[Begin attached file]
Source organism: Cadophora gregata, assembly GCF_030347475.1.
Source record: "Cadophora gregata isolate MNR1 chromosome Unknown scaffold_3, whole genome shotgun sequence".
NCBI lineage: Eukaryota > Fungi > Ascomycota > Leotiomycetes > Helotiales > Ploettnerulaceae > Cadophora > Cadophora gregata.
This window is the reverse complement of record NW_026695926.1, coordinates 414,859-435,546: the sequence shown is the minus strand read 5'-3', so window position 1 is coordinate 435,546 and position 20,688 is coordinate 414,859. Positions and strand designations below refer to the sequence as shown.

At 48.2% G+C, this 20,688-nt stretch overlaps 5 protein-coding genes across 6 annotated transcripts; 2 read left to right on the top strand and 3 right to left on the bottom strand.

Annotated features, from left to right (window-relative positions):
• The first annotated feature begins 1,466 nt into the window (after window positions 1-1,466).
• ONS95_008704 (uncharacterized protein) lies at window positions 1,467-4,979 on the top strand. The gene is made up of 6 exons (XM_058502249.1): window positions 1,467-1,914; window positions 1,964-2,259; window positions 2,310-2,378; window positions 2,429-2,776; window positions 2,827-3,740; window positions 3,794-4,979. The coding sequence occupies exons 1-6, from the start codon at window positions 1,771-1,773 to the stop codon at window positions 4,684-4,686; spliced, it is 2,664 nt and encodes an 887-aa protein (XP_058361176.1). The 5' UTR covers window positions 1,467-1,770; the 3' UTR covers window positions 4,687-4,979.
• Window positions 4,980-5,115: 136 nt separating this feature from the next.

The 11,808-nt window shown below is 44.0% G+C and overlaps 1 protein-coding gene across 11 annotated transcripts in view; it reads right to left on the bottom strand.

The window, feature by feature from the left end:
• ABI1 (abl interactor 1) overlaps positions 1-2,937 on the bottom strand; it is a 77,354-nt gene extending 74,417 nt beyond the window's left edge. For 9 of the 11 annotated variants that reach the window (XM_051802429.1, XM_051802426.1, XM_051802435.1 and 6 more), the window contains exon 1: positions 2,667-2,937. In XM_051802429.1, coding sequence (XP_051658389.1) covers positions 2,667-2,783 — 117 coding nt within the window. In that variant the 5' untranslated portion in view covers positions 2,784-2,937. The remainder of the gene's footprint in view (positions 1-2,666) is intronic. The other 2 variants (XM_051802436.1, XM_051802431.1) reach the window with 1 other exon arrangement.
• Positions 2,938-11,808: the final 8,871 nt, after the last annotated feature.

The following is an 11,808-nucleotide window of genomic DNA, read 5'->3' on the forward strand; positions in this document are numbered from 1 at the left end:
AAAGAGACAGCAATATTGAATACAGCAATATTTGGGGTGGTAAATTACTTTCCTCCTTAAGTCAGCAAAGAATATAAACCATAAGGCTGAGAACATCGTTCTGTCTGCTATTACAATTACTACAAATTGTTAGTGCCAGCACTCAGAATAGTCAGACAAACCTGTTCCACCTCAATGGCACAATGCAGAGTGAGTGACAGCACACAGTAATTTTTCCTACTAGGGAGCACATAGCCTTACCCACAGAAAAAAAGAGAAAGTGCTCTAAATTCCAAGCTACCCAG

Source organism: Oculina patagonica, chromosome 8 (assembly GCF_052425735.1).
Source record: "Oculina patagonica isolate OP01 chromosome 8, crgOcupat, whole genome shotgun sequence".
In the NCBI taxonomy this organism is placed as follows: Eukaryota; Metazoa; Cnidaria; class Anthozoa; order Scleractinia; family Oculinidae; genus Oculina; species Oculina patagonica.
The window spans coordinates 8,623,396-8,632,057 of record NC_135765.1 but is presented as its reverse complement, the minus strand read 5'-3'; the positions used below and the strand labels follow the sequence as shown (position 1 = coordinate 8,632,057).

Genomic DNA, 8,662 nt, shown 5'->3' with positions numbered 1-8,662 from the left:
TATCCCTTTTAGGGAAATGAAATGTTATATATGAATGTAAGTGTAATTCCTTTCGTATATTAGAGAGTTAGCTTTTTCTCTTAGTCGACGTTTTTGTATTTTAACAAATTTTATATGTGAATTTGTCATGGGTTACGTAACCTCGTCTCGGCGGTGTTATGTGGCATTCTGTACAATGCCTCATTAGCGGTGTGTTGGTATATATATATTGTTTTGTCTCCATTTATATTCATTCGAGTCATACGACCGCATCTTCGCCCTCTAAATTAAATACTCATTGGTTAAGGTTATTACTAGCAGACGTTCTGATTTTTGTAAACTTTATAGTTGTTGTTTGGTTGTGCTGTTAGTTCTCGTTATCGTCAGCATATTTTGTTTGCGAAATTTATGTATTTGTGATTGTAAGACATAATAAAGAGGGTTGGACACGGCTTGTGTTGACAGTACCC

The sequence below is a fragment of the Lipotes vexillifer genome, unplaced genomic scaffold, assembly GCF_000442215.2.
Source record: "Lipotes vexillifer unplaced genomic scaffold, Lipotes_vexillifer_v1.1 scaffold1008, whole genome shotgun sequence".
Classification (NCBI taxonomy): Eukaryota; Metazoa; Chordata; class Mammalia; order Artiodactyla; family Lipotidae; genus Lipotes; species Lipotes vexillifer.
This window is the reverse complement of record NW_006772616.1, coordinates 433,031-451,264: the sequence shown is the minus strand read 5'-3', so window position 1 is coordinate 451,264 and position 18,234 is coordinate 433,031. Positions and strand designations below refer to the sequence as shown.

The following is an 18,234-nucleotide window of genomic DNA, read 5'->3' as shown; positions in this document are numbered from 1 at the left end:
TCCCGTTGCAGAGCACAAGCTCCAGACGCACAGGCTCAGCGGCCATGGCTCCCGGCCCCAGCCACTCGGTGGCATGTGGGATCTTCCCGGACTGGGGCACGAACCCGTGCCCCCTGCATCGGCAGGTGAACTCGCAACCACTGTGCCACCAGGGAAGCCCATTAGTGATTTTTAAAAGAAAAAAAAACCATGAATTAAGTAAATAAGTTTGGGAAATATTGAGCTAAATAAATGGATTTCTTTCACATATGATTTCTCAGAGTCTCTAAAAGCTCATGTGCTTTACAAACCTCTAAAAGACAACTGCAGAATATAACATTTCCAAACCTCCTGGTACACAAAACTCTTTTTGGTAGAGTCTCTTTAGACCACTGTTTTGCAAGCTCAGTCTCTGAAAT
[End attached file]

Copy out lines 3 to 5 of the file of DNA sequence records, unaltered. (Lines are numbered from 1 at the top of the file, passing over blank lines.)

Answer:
NCBI lineage: Eukaryota > Fungi > Ascomycota > Leotiomycetes > Helotiales > Ploettnerulaceae > Cadophora > Cadophora gregata.
This window is the reverse complement of record NW_026695926.1, coordinates 414,859-435,546: the sequence shown is the minus strand read 5'-3', so window position 1 is coordinate 435,546 and position 20,688 is coordinate 414,859. Positions and strand designations below refer to the sequence as shown.

At 48.2% G+C, this 20,688-nt stretch overlaps 5 protein-coding genes across 6 annotated transcripts; 2 read left to right on the top strand and 3 right to left on the bottom strand.